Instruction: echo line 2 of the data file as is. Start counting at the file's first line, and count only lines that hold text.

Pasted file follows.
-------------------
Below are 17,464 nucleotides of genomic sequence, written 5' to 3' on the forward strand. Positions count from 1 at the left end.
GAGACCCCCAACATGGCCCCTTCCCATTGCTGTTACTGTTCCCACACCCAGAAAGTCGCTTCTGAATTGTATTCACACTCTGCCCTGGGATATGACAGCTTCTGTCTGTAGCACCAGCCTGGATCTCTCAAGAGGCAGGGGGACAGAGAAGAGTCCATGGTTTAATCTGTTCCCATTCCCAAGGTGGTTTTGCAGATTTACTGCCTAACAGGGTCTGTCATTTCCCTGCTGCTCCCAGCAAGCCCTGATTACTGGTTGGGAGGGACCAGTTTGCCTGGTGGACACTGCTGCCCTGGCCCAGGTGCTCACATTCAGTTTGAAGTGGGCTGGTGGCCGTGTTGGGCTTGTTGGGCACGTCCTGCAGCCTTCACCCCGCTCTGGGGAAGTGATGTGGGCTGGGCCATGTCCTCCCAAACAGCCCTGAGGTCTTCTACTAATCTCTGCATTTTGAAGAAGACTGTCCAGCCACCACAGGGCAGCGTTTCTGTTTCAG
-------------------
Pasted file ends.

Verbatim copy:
GAGACCCCCAACATGGCCCCTTCCCATTGCTGTTACTGTTCCCACACCCAGAAAGTCGCTTCTGAATTGTATTCACACTCTGCCCTGGGATATGACAGCTTCTGTCTGTAGCACCAGCCTGGATCTCTCAAGAGGCAGGGGGACAGAGAAGAGTCCATGGTTTAATCTGTTCCCATTCCCAAGGTGGTTTTGCAGATTTACTGCCTAACAGGGTCTGTCATTTCCCTGCTGCTCCCAGCAAGCCCTGATTACTGGTTGGGAGGGACCAGTTTGCCTGGTGGACACTGCTGCCCTGGCCCAGGTGCTCACATTCAGTTTGAAGTGGGCTGGTGGCCGTGTTGGGCTTGTTGGGCACGTCCTGCAGCCTTCACCCCGCTCTGGGGAAGTGATGTGGGCTGGGCCATGTCCTCCCAAACAGCCCTGAGGTCTTCTACTAATCTCTGCATTTTGAAGAAGACTGTCCAGCCACCACAGGGCAGCGTTTCTGTTTCAG